A Short Walk In The Italian Abruzzo
The Apennines are the forgotten mountains of western Europe.
It’s not that they’re without interest, either. There are some fantastic peaks
and forgotten valleys, and villages that nestle against hillsides like the
remnants of some lost civilization. That’s a pretty apt comparison, as it
happens: right into the twentieth century you could come up into these hills
and find methods of farming and – especially – viniculture that hadn’t changed
since Roman times, two thousand years ago.
The Abruzzo, as the mountainous region to the north and east of Rome is called,
has always been a little wild. That’s odd, really, considering its relative
closeness to the capital. But the people seem to have been shaped by the land.
Even the local wine has more of an edge to it than wines from other parts of
Italy. There’s nothing soft and mellow about the landscape. The Abruzzo has
always been one of the poorer areas of Italy, too. If you’re an Italian
American there’s a good chance that your ancestors were Abruzzese. In the late
nineteenth and early twentieth centuries, only Sicily outdid the Abruzzo in
terms of the number of its impoverished sons and daughters that it sent to the
Abruzzo: Castel Del Monte
The Abruzzo covers quite a large area, but if you’re traveling
there from Rome the chances are you will wind up, at some point, in L’Aquila.
The city’s name means ‘The Eagle’, which is appropriate for a town which
perches on such a rough landscape. The quickest way to get there from Rome is
by coach. Making the trip by train, however, is quite spectacular. Sitting in
an elderly Italian carriage as it creaks its way up the huge ridge of the
central Apennines is an unforgettable experience.
L’Aquila itself is a pretty nondescript sort of town of dusty streets and
suburban housing. A good bus service runs from the center of town out into the
country. The major range of Apennines around here is called Gran Sasso. It’s
split by a long, high, flat-bottomed valley called Campo Imperatore. It’s a
wild area, roamed by herds of semi-domesticated horses. In winter, it’s very
popular for skiing.
If you take the long, winding road to the very head of the Campo Imperatore
valley you reach the Campo Imperatore Hotel. This building, possibly more than
any other in the area, has a place in history. Back in 1943 Italy, still on the
side of Nazi Germany, was suffering badly as a result of Allied invasion.
Mussolini, the fascist dictator, was overthrown by a pro-Allied government and
spirited away. He was held on a number of islands until finally being brought
to the Campo Imperatore Hotel – a place so inaccessible his captors reckoned
the Germans would struggled to capture him. Although the Germans most certainly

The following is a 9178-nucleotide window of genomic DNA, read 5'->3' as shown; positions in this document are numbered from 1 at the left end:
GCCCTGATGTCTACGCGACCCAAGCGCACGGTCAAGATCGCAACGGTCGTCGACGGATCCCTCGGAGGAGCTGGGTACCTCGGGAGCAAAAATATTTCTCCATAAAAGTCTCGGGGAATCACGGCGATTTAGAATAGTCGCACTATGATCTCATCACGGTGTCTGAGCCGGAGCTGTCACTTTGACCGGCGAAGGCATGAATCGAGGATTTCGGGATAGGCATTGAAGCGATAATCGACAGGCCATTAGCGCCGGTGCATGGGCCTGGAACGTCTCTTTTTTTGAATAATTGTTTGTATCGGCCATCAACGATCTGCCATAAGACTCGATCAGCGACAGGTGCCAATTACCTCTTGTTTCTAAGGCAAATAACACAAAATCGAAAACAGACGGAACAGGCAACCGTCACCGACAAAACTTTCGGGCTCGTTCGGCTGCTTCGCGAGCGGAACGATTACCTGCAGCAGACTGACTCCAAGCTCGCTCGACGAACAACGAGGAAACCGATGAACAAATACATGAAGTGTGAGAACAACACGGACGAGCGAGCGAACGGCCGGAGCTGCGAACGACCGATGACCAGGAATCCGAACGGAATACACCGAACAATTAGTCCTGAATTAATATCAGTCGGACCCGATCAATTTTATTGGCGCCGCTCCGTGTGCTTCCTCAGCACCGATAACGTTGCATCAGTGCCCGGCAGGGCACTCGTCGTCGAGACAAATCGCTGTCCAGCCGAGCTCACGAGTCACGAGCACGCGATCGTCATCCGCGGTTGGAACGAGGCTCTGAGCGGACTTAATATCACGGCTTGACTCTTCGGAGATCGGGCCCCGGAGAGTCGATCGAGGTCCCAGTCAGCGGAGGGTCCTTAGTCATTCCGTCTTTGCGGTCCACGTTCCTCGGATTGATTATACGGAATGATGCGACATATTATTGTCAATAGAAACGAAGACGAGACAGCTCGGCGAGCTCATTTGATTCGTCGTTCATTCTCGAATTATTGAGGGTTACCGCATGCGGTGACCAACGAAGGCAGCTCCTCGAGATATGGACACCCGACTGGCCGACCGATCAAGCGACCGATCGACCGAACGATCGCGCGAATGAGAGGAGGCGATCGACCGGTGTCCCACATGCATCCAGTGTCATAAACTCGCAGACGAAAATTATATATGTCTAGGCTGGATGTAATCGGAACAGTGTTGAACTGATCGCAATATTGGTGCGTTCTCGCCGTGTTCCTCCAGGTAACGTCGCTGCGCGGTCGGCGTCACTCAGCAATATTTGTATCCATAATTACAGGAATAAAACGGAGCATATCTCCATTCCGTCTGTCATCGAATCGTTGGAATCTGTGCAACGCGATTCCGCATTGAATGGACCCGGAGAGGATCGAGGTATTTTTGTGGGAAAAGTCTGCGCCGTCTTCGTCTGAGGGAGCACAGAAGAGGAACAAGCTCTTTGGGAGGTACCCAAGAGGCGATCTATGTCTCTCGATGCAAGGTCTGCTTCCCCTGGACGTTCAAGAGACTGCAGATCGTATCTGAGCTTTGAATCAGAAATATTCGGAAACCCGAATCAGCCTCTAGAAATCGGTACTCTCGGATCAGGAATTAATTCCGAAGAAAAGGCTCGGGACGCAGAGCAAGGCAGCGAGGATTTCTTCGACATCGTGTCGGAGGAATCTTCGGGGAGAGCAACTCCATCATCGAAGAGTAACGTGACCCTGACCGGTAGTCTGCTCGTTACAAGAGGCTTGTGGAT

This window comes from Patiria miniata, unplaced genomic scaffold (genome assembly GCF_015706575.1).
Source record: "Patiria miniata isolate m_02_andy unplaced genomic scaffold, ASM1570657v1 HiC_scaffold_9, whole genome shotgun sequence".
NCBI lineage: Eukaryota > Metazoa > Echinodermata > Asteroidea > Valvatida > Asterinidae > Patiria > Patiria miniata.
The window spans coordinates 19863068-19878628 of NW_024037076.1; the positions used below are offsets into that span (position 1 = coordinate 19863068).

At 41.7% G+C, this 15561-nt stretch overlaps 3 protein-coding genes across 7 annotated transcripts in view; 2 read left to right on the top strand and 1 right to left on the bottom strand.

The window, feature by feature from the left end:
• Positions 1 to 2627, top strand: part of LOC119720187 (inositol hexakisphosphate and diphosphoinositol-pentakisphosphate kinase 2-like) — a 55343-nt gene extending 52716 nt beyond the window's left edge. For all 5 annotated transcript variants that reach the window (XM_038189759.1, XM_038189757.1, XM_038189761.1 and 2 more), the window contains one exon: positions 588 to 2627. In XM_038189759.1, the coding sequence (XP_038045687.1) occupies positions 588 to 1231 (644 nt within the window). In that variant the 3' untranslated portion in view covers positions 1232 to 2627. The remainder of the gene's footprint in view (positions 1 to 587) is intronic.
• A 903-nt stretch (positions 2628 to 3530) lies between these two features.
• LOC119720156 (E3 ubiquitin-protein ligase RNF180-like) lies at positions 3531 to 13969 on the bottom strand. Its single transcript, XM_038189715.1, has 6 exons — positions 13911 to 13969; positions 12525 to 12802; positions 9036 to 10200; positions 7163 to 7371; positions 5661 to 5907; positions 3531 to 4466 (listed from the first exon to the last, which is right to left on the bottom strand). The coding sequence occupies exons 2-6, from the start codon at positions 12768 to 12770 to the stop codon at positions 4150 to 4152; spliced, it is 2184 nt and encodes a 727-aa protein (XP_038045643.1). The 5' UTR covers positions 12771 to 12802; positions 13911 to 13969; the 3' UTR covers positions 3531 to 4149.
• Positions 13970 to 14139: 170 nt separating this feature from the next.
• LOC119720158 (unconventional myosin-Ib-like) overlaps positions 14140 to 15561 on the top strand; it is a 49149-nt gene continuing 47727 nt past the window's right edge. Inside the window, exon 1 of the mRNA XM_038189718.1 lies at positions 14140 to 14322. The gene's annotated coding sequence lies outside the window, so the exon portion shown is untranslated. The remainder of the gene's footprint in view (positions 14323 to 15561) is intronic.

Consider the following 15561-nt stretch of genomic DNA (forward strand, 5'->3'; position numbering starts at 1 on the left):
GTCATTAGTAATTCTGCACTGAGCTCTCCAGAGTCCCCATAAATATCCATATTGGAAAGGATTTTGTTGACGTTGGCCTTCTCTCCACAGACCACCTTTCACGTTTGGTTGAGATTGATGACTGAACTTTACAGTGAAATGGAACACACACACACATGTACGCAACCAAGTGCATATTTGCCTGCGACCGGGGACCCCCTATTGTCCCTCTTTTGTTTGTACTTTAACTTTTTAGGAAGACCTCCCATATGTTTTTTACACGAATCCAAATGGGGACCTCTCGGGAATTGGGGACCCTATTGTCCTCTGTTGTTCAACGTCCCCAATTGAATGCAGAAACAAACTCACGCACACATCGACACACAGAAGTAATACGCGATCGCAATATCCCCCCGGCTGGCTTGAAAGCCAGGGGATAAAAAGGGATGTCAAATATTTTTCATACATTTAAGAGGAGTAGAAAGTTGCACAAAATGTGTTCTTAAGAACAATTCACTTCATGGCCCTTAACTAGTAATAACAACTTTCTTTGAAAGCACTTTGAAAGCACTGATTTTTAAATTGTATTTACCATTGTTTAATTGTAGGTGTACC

did struggle, they finally managed to free the captured dictator. A group of
German soldiers led by a young officer called Otto Skorzeny crash-landed
gliders on the plateau near the hotel, then stormed the place and rescued the
Italian dictator. A light plane was landed nearby, and Mussolini was whisked
off to Germany and temporary safety.
Today the hotel thrives on the ski trade in the winter. From
here you can take the cable car back down to the main L’Aquila road, and save
on the long bus journey back. You can also admire the fine, shapely peak of
Corno Grande, the highest mountain in this part of Italy.
If you’re an experienced hiker, this area of the Gran Sasso is great walking
territory. It’s also very, very quiet: the Italians aren’t particularly a
nation of hikers, and it’s likely that anyone else you come across will be
American, British, Austrian or German. All the usual warnings apply: make sure
you are properly equipped and experienced and that someone knows where you are
going. There are various maps available of the region, some better than others.
Buy the one that seems clearest!
If you do decide to take the cable car down from Campo
Imperatore you’ll find a couple of small, quiet hotels at the lower station. If
you happen to be visiting Gran Sasso during the summertime (i.e. out of skiing
season) you’ll probably find these places have very few guests indeed. Both
have excellent terraces on which to enjoy a late afternoon cup of tea or
coffee. Both, too, serve excellent food. This area of the Abruzzo is something
of a culinary heartland for Italians: the food is solid rather than fancy, but
the ingredients used to make it are mostly of the best quality. The local pasta
and roast chicken is superb.
A visit to the Gran Sasso area of the Abruzzo can be
successfully combined with a trip to Rome, which isn’t very far away. Why not
take in some eternal mountains while you’re visiting the eternal city?